Sunday, November 08, 2015

My Special Love-Hate Relationship with Half Price Books Continues

Margaret Atwood 457/1000
My love-hate relationship with Half Price Books is a relatively new thing.  I've been selling books to Half Price for something like thirty years, but it is only in the last four or five years that the transactions leave me feeling cheated and abused.  The chain has it all figured out: books are very heavy and carrying around two or three dozen of them at a time is not an easy task.  So when they give you what, even in the kindest words, can only be called their usual low-ball offer, Half Price clerks know that the seller is not at all inclined to pack the books back up in order to drag them back home.  And it works...I've given in with a glare and a word or two of astonishment more than once in recent years, and have gone ahead and sold my books for pennies rather than the dollars they are worth.  I walk away muttering "never again," but a few months later there I am at the counter offering myself as just another Half Price Books human sacrifice.  But I am now confident that those days are over forever.

Today, however, I experienced the love side of the relationship.  Pricing at the chain has never been consistent, so showing a little shopping patience can sometimes yield surprising results.  And that just happened: I scored a signed and numbered copy (still in original shrink-wrap) of Margaret Atwood's The Year of the Flood (published in 2009 by Bloomsbury of London) that was marked as a $9.99 book.  Throw in the 50% off coupon I had, and I ended up paying all of $4.98 for the book.  Is it petty to want to shout a big "Gotcha" right now?  Honestly, it's about time I got some of my money back from these guys, so I don't feel guilty at all.

But here's the best part.  The shrink-wrap I mentioned has a British price sticker on it marked at 75 pounds sterling...something like $130 U.S.  I don't know how many of the one thousand books produced actually sold for that price, but I doubt than even one other one was purchased brand new for less than five bucks.  So...gotcha, HPB, gotcha.  (Of course, Half Price probably paid only a dollar or two for the book when they acquired it.)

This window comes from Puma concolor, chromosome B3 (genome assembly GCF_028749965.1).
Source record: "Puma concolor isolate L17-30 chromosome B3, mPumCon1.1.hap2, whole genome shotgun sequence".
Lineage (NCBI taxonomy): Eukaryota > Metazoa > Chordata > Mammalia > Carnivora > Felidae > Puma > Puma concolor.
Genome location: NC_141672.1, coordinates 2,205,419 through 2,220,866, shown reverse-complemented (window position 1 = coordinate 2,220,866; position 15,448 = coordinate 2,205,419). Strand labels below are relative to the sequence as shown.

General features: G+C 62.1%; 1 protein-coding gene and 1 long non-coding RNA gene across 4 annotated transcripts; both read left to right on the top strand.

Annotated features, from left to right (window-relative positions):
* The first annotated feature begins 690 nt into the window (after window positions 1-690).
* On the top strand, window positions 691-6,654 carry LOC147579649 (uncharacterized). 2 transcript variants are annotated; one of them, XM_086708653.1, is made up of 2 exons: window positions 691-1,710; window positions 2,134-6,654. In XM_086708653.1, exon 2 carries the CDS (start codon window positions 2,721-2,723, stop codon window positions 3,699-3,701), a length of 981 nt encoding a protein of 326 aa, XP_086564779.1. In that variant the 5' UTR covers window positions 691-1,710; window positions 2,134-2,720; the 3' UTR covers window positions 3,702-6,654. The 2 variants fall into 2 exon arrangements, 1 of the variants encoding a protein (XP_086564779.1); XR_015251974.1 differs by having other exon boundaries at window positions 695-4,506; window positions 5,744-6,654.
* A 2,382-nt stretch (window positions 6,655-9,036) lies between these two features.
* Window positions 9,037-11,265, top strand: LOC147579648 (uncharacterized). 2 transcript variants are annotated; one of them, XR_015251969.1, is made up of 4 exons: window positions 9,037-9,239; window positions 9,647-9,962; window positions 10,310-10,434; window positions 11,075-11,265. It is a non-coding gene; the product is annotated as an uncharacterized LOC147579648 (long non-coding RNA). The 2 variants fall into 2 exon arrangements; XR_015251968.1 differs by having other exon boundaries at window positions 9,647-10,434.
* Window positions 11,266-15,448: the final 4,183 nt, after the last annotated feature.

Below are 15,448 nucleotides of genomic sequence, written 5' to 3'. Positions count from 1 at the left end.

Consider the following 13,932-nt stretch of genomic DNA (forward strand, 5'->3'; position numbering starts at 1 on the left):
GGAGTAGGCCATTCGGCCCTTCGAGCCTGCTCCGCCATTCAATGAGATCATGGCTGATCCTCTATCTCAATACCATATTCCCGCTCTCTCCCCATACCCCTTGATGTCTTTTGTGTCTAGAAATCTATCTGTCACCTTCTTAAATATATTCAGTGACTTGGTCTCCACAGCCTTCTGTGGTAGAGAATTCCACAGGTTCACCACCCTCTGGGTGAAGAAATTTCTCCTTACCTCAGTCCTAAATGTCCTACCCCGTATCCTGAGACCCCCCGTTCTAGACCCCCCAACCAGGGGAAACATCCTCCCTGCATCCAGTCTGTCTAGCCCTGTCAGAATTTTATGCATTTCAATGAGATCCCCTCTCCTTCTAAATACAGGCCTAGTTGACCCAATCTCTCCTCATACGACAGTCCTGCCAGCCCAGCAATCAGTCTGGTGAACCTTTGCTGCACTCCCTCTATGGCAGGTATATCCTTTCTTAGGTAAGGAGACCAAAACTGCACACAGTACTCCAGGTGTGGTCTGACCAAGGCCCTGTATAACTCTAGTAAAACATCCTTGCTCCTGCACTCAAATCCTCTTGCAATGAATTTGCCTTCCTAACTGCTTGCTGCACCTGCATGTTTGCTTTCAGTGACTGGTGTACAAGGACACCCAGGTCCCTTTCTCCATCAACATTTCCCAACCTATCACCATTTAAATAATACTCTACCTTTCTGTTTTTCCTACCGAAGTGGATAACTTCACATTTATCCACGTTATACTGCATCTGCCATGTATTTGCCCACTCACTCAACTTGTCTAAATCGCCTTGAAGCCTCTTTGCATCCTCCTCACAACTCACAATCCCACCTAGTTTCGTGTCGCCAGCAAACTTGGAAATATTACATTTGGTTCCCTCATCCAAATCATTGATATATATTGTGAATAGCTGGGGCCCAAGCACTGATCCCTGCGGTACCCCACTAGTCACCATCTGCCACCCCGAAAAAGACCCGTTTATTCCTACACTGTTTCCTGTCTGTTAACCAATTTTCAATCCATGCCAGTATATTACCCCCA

Presentation Box
And here's the book that fits inside the presentation box (what you can't see is the beautifully gilded endpapers on all three sides and the quality of the paper and binding).

The beautiful cloth-bound book itself


  1. Wow, you scored on that one!

    I hear you though about selling to HPB, they didn't used to be so stingy and now they give you this high handed take it or leave attitude that makes me grind my teeth every time. I have't sold anything to them in over a year, haven't been there in over a year I think. I used to go every nearly month. I don't know how they think they are doing well by alienating their best customers.

    1. Like most Half Price bookstores, our local one is set up so that it's easy to hear offers being made to people who have brought stuff in to sell. I never hear a decent amount of money being offered and often hear words of disbelief in response. But almost always, the sale goes through and HPB makes a killing on another person unwilling to carry books back home.

      I won't sell to them anymore - and I sometimes feel guilty about buying from them because I know how little they pay for so much of their merchandise.

  2. Purchased two limited signed Hillary Clinton books way way back in the day that way. Great score!

    1. That kind of score always feels good, doesn't it? Unfortunately, it just doesn't happen as often as it used to. I do remember a long time ago finding a signed, limited edition of E.L. Doctorow's "World's Fair" and a signed copy (dated November 9,1974) of Isaac Bashevis Singer's "The Seance." I still have both of them and paid $5 for the Doctorow and $2 for the Singer.

      I can easily imagine how you felt. Congrats.